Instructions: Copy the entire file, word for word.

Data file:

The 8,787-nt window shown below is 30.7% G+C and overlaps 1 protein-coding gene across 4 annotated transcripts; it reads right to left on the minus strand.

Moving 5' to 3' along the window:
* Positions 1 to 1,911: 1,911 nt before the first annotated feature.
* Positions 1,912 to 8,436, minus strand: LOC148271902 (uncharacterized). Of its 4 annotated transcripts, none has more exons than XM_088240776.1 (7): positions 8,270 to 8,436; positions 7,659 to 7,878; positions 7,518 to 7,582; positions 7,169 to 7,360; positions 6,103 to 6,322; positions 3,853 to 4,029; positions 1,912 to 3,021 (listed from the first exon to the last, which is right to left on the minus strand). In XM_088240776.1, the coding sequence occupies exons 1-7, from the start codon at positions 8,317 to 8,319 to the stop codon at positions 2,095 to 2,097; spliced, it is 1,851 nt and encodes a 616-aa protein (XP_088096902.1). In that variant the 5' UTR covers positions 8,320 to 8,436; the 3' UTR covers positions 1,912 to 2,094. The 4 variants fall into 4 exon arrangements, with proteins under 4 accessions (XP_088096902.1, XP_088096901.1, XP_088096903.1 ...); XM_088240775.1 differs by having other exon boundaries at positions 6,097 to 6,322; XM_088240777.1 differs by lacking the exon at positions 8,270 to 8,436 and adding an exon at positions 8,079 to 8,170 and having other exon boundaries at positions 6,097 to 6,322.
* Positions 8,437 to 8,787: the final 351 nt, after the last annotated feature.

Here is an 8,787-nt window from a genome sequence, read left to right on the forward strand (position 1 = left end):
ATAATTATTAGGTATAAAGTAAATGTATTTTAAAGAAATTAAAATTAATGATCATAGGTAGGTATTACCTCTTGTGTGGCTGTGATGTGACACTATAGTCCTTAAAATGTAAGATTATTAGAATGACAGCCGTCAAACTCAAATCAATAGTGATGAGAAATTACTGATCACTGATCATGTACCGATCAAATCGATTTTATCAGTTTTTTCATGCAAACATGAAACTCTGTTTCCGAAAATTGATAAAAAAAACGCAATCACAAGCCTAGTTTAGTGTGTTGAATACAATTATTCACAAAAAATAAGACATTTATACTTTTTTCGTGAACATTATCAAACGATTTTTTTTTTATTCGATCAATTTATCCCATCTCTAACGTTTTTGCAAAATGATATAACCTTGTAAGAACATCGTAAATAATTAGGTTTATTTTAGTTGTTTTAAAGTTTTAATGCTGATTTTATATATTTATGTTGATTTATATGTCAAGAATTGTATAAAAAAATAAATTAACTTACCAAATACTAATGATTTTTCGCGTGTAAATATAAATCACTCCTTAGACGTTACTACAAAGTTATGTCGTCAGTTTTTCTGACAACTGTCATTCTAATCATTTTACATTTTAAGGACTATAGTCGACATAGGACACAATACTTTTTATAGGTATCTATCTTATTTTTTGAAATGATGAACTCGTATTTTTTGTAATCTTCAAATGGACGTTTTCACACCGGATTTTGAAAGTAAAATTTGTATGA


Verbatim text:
The 8,787-nt window shown below is 30.7% G+C and overlaps 1 protein-coding gene across 4 annotated transcripts; it reads right to left on the minus strand.

Moving 5' to 3' along the window:
* Positions 1 to 1,911: 1,911 nt before the first annotated feature.
* Positions 1,912 to 8,436, minus strand: LOC148271902 (uncharacterized). Of its 4 annotated transcripts, none has more exons than XM_088240776.1 (7): positions 8,270 to 8,436; positions 7,659 to 7,878; positions 7,518 to 7,582; positions 7,169 to 7,360; positions 6,103 to 6,322; positions 3,853 to 4,029; positions 1,912 to 3,021 (listed from the first exon to the last, which is right to left on the minus strand). In XM_088240776.1, the coding sequence occupies exons 1-7, from the start codon at positions 8,317 to 8,319 to the stop codon at positions 2,095 to 2,097; spliced, it is 1,851 nt and encodes a 616-aa protein (XP_088096902.1). In that variant the 5' UTR covers positions 8,320 to 8,436; the 3' UTR covers positions 1,912 to 2,094. The 4 variants fall into 4 exon arrangements, with proteins under 4 accessions (XP_088096902.1, XP_088096901.1, XP_088096903.1 ...); XM_088240775.1 differs by having other exon boundaries at positions 6,097 to 6,322; XM_088240777.1 differs by lacking the exon at positions 8,270 to 8,436 and adding an exon at positions 8,079 to 8,170 and having other exon boundaries at positions 6,097 to 6,322.
* Positions 8,437 to 8,787: the final 351 nt, after the last annotated feature.

Here is an 8,787-nt window from a genome sequence, read left to right on the forward strand (position 1 = left end):
ATAATTATTAGGTATAAAGTAAATGTATTTTAAAGAAATTAAAATTAATGATCATAGGTAGGTATTACCTCTTGTGTGGCTGTGATGTGACACTATAGTCCTTAAAATGTAAGATTATTAGAATGACAGCCGTCAAACTCAAATCAATAGTGATGAGAAATTACTGATCACTGATCATGTACCGATCAAATCGATTTTATCAGTTTTTTCATGCAAACATGAAACTCTGTTTCCGAAAATTGATAAAAAAAACGCAATCACAAGCCTAGTTTAGTGTGTTGAATACAATTATTCACAAAAAATAAGACATTTATACTTTTTTCGTGAACATTATCAAACGATTTTTTTTTTATTCGATCAATTTATCCCATCTCTAACGTTTTTGCAAAATGATATAACCTTGTAAGAACATCGTAAATAATTAGGTTTATTTTAGTTGTTTTAAAGTTTTAATGCTGATTTTATATATTTATGTTGATTTATATGTCAAGAATTGTATAAAAAAATAAATTAACTTACCAAATACTAATGATTTTTCGCGTGTAAATATAAATCACTCCTTAGACGTTACTACAAAGTTATGTCGTCAGTTTTTCTGACAACTGTCATTCTAATCATTTTACATTTTAAGGACTATAGTCGACATAGGACACAATACTTTTTATAGGTATCTATCTTATTTTTTGAAATGATGAACTCGTATTTTTTGTAATCTTCAAATGGACGTTTTCACACCGGATTTTGAAAGTAAAATTTGTATGA